But if the issue of speed was literally in the hands of these two agents of the device, they weren’t the only ones to have a say. The variability of speed was also an important question for the construction of the film, with instructions being given as to the speeds it should be projected at, part by part (Cherchi Usai gives the example of films by Griffith in which he specifies the length each roll of film must have when projected and even, within a roll, variation of the speed between the beginning and the end). The musicians, too, whether they were composers commissioned to write music or the cinema’s own, could request one speed or another (for example, Gottfried Huppertz’s score for Metropolis was intended for a projection of 28 images per second). Lastly, the owners or managers of the cinemas influenced the speed of screening, usually asking for it to be increased, as the faster the films were shown the more sessions could be held. All of these decisions, moreover, influenced each other. For example, assuming the film would invariably be projected faster could lead to filming at higher speeds to adapt to this situation. And, of course, it also led to conflicts between the parties. Cherchi Usai tells the story, documented in a Danish newspaper, of a director who angrily protested at the screening of one of his films, which was reduced from an expected hour and a half to 50 minutes.

This should not be seen as a mere corporate discussion between producers and exhibitors. In some countries there was legislation on the matter: in the Soviet Union in the 1920s, it was forbidden to exceed a speed of 25 metres of film per minute (the equivalent of about 22 frames per second). In the field of medicine, when discussing the possible harmful effects of cinema—just like the discussion of the physical and psychological effects of present-day devices—this question was also raised, warning of the dangers of excessively high or low speeds. The public was also aware of this variability in reproduction. This, for example, is recorded in the diary that Walter Benjamin kept on a trip to Moscow in late 1926, writing about one of his visits to the cinema: “The film turned out to be an unbearable botch and they projected it at such a dizzying speed that it was impossible to watch or understand. We left before it was over.”[5]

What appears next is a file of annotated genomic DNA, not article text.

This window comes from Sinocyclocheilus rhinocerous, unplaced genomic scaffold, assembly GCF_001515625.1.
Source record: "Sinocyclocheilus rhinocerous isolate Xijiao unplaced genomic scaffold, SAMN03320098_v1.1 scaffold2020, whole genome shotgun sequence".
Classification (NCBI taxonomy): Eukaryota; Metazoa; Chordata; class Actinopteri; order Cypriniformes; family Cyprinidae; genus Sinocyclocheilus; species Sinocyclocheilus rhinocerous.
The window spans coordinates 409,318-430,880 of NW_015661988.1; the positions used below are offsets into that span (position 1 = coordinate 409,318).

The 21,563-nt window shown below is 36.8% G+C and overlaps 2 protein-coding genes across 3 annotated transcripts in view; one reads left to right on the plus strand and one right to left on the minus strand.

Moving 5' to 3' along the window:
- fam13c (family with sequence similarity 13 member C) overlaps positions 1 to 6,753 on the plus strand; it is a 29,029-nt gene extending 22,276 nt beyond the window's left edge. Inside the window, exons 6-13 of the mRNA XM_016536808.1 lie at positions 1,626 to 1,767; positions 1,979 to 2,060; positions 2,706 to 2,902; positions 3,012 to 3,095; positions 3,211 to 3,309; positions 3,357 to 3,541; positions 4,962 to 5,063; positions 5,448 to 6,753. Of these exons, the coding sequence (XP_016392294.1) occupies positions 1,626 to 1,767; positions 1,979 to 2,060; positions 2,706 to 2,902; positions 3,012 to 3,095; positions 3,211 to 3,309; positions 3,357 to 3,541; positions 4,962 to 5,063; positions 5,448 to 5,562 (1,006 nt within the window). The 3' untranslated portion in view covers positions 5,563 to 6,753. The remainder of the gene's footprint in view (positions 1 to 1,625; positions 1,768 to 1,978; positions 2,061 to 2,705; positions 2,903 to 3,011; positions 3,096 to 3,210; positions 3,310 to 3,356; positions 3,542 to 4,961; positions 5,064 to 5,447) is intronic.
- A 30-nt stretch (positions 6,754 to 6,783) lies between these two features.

All of these practices came to an end in the history of cinema due to the incorporation of synchronous sound. The film soundtrack, unlike the image, does not support variable reproduction. While the illusion of motion is not destroyed by altering the frame rate per second, changing the frequency of reproduction of the sound leads to a change in pitch. If the speed varies in the projection, voices and sounds change tone, presumably annoying the audience. It is interesting that this acceleration of reproduction has now taken place first in the world of sound. The supposed annoyance at change in tone is now corrected automatically in real time so as not to alter the voices.

As this case shows, variable reproduction is nothing new, nor is it exclusive to digital tools. For three decades it was a common practice, in some cases raising similar concerns to today’s (including those of the creators of the works about the use that is made of them). What has changed today is that it is the public who has control over the reproduction rather than the exhibitor (though it is the latter—the platform—that offers this option on its interface). While it was the economic criterion that prevailed for many exhibitors at the time, wanting to squeeze in the maximum number of sessions, despite the protests of those who had produced the work or someone walking out of the cinema, it is symptomatic today that practices like podfasting or speed watching are a kind of application of this assumption to ourselves. Superposing the historical and the present-day pattern, today we take on two roles at once, treating ourselves according to the criteria of economic efficiency (more in less) even if it spoils our enjoyment of being a spectator or listener. Now that so many cameras seem to be turning and looking on their own, must there be someone travelling to Moscow who is trying, finally, to get through a season of Mad Men?


[1] On these subjects see authors such as Nick Srnicek, Jonathan Crary, Helen Hester and Bifo Berardi.

[2] We address some of these issues in the text “De nou el vell i el nou de nou” in the book Imatges, un domini públic(CCCB, 2020). This approach is close to that of media archaeology proposed by authors such as Erkki Huhtamo.

[3] Paolo Cherchi Usai: Silent Cinema. A Guide to Study, Research and Curatorship (third revised edition), BFI, 2019.

[4] Luigi Pirandello: Quaderni di Serafino Gubbio operatore. Citation translated by the translator of this text.

[5] Walter Benjamin: Moscow Diary. Harvard University Press, 1986.

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Speeding up: from podfast to projection